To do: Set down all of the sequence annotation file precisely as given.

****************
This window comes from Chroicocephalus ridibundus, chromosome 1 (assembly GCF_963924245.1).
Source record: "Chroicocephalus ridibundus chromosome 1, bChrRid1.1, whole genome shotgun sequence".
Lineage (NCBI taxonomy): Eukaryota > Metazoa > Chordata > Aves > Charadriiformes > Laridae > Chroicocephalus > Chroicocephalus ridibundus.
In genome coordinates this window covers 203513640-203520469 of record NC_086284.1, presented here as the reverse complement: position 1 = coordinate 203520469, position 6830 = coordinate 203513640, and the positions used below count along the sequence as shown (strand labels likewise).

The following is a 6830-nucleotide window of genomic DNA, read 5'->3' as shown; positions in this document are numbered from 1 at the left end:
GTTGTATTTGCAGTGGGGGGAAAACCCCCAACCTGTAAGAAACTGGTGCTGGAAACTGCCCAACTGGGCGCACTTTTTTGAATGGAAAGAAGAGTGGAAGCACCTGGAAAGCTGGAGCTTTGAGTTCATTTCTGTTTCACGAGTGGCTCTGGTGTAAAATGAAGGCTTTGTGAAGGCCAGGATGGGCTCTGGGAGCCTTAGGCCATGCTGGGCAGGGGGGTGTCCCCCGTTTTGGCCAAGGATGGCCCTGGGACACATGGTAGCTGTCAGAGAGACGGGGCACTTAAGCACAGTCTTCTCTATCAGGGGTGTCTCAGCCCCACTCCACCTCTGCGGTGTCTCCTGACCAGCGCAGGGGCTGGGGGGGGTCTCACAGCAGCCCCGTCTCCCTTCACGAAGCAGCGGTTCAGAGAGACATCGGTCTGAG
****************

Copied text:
This window comes from Chroicocephalus ridibundus, chromosome 1 (assembly GCF_963924245.1).
Source record: "Chroicocephalus ridibundus chromosome 1, bChrRid1.1, whole genome shotgun sequence".
Lineage (NCBI taxonomy): Eukaryota > Metazoa > Chordata > Aves > Charadriiformes > Laridae > Chroicocephalus > Chroicocephalus ridibundus.
In genome coordinates this window covers 203513640-203520469 of record NC_086284.1, presented here as the reverse complement: position 1 = coordinate 203520469, position 6830 = coordinate 203513640, and the positions used below count along the sequence as shown (strand labels likewise).

The following is a 6830-nucleotide window of genomic DNA, read 5'->3' as shown; positions in this document are numbered from 1 at the left end:
GTTGTATTTGCAGTGGGGGGAAAACCCCCAACCTGTAAGAAACTGGTGCTGGAAACTGCCCAACTGGGCGCACTTTTTTGAATGGAAAGAAGAGTGGAAGCACCTGGAAAGCTGGAGCTTTGAGTTCATTTCTGTTTCACGAGTGGCTCTGGTGTAAAATGAAGGCTTTGTGAAGGCCAGGATGGGCTCTGGGAGCCTTAGGCCATGCTGGGCAGGGGGGTGTCCCCCGTTTTGGCCAAGGATGGCCCTGGGACACATGGTAGCTGTCAGAGAGACGGGGCACTTAAGCACAGTCTTCTCTATCAGGGGTGTCTCAGCCCCACTCCACCTCTGCGGTGTCTCCTGACCAGCGCAGGGGCTGGGGGGGGTCTCACAGCAGCCCCGTCTCCCTTCACGAAGCAGCGGTTCAGAGAGACATCGGTCTGAG